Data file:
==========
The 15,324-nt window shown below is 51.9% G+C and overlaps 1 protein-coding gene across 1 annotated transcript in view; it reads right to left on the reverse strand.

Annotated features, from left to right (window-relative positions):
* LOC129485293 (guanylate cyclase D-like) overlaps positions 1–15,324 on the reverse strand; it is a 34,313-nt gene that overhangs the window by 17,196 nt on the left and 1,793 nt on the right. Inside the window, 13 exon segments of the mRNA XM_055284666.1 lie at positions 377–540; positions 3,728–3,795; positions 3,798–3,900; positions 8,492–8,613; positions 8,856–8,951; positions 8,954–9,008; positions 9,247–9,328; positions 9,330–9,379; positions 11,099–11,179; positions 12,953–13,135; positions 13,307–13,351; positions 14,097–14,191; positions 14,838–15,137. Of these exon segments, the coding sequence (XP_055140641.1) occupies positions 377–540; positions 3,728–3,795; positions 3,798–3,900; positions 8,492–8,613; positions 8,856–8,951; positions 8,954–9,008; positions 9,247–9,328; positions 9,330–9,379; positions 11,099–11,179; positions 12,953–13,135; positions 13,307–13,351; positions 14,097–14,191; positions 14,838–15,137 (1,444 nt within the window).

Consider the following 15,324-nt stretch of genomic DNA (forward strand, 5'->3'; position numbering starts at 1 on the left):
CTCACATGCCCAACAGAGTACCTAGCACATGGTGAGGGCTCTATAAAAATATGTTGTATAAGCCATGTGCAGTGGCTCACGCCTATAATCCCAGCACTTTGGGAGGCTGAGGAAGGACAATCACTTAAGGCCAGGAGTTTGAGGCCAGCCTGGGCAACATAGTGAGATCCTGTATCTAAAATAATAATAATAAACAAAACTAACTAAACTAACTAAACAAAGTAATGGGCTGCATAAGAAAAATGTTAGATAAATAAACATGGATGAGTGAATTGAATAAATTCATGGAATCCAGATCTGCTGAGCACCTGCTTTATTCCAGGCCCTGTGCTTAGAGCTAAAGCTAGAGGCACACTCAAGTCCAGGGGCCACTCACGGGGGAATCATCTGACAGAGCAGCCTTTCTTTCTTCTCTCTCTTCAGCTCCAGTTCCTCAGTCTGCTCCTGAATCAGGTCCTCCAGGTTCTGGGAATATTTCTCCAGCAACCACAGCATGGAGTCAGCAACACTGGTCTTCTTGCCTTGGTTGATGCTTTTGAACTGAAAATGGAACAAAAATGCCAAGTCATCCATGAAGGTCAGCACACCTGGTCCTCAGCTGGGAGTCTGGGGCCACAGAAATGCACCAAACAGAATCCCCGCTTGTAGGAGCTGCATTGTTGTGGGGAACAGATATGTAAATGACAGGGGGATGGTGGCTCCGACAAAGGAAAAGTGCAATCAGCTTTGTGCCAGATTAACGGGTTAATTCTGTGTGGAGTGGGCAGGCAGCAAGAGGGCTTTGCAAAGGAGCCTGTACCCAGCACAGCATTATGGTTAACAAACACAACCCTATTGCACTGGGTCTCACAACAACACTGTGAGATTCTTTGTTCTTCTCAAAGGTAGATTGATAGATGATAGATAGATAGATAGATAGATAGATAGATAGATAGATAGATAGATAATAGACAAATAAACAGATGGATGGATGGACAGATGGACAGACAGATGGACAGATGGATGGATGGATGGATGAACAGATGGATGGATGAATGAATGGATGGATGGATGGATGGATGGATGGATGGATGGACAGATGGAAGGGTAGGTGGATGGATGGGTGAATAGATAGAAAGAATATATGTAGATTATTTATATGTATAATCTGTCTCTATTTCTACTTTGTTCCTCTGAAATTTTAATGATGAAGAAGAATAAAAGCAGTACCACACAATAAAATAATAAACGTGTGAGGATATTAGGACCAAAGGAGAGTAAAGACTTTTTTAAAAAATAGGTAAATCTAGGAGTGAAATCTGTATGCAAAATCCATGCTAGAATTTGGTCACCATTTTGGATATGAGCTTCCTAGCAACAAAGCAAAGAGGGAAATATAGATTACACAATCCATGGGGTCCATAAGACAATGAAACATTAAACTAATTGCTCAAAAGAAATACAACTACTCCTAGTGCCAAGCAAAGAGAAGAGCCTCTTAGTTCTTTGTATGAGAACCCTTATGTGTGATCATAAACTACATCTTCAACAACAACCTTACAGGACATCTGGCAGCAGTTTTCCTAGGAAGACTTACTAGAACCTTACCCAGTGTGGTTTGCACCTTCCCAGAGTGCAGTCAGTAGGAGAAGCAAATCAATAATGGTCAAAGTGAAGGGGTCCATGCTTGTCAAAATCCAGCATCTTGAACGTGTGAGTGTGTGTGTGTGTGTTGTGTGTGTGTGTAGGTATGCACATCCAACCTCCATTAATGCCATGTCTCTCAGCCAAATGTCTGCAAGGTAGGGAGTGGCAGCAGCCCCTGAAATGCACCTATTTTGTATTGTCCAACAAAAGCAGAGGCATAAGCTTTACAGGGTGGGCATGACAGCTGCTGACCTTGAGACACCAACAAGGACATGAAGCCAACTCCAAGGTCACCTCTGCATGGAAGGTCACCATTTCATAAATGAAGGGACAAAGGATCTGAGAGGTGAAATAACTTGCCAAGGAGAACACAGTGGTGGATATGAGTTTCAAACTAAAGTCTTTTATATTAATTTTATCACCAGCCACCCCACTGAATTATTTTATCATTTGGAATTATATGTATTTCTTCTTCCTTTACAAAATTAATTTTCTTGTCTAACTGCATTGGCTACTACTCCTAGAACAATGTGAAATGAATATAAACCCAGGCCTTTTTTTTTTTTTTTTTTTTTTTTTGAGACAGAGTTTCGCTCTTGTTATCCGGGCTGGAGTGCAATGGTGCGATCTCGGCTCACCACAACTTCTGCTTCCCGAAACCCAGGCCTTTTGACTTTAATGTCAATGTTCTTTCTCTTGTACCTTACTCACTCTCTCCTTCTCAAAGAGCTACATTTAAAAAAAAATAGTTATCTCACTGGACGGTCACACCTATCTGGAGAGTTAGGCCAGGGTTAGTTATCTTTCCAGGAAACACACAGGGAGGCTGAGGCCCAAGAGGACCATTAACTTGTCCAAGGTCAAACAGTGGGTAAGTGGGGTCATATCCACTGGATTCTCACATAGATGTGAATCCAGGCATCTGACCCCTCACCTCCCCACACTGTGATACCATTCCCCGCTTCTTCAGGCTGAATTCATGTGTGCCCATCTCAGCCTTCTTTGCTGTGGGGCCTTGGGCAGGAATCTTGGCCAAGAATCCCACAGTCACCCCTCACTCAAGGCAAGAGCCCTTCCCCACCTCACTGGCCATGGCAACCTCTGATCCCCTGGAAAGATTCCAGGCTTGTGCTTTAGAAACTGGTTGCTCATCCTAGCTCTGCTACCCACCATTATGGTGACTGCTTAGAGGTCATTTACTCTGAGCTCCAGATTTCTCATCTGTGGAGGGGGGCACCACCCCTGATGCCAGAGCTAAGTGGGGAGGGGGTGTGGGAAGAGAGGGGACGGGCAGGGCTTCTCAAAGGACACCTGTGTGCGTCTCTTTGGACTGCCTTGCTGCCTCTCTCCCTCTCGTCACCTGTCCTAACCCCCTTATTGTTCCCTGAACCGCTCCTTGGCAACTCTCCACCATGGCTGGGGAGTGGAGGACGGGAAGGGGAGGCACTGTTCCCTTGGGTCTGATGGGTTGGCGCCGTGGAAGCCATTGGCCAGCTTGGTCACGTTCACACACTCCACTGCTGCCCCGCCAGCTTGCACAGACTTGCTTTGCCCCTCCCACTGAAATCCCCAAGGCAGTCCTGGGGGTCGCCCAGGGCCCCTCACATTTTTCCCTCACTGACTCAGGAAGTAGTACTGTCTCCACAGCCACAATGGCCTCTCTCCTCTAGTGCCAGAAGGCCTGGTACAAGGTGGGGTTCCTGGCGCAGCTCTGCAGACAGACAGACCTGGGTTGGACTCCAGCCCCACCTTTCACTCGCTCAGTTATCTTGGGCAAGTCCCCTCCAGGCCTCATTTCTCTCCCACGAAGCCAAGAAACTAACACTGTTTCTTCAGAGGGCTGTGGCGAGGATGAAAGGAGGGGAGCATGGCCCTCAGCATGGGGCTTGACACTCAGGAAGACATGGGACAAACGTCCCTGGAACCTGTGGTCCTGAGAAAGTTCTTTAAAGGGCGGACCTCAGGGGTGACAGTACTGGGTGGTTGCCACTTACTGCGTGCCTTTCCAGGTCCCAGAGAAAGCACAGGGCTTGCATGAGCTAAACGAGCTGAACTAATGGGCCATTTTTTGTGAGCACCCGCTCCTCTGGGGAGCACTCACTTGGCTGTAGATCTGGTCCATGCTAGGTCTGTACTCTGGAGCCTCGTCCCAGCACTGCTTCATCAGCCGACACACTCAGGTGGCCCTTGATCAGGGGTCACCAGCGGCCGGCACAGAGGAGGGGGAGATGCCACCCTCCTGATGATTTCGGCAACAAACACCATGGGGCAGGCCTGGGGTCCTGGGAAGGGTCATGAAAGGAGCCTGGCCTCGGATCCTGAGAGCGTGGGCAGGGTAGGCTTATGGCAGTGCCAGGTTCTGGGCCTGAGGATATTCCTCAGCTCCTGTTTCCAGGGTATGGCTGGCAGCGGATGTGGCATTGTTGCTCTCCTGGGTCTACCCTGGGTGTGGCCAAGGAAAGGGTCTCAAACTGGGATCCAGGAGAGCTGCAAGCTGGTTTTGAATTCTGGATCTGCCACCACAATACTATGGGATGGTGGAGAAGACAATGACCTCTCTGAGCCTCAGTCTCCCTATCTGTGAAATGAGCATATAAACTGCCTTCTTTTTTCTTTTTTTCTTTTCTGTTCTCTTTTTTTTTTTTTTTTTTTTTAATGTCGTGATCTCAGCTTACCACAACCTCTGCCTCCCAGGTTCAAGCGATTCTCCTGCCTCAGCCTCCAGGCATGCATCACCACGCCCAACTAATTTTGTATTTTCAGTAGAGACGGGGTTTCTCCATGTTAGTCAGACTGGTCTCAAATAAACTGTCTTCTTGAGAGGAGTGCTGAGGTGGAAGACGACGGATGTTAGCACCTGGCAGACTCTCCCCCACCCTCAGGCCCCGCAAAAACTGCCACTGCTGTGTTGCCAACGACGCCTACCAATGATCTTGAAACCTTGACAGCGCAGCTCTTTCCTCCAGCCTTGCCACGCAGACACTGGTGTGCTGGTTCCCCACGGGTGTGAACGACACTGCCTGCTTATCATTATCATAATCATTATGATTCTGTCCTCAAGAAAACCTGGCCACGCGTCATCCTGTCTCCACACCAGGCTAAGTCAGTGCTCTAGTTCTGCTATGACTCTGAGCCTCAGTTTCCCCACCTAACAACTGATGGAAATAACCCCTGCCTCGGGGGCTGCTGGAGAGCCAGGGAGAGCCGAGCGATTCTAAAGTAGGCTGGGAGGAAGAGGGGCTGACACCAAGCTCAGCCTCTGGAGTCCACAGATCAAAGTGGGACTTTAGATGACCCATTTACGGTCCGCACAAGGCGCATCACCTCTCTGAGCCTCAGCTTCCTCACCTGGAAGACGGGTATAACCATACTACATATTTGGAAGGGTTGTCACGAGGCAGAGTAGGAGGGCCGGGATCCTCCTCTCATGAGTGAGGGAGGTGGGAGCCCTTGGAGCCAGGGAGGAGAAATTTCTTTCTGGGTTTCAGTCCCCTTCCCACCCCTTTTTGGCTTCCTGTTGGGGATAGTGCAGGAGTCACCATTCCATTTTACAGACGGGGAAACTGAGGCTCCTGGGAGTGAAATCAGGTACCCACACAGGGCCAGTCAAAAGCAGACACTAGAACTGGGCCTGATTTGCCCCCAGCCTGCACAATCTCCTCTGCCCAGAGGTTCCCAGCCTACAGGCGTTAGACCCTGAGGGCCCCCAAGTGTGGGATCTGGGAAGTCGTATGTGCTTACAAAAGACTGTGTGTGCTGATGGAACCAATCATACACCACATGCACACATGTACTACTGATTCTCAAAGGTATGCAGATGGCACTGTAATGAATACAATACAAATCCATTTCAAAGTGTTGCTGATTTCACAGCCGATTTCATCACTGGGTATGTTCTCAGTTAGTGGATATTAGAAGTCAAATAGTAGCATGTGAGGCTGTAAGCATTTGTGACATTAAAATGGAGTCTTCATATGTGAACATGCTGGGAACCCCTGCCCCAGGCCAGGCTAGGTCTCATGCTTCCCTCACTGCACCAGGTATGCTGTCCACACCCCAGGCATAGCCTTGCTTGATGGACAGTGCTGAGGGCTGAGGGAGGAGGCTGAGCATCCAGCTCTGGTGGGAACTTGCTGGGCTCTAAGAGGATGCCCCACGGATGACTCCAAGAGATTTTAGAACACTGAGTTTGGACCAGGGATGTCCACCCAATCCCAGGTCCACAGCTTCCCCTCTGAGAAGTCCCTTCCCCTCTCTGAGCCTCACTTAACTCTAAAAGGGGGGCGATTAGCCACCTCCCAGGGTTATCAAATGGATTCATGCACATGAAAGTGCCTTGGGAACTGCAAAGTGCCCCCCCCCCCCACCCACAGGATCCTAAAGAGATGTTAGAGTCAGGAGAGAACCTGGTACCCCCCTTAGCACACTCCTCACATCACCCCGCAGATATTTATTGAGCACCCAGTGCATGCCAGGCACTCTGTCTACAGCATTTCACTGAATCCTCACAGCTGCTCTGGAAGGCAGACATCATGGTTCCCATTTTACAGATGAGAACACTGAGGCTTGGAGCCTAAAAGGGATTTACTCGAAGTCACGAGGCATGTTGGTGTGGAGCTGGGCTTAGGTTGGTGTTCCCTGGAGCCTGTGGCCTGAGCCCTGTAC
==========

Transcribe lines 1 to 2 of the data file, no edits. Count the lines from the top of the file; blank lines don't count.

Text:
The 15,324-nt window shown below is 51.9% G+C and overlaps 1 protein-coding gene across 1 annotated transcript in view; it reads right to left on the reverse strand.

Annotated features, from left to right (window-relative positions):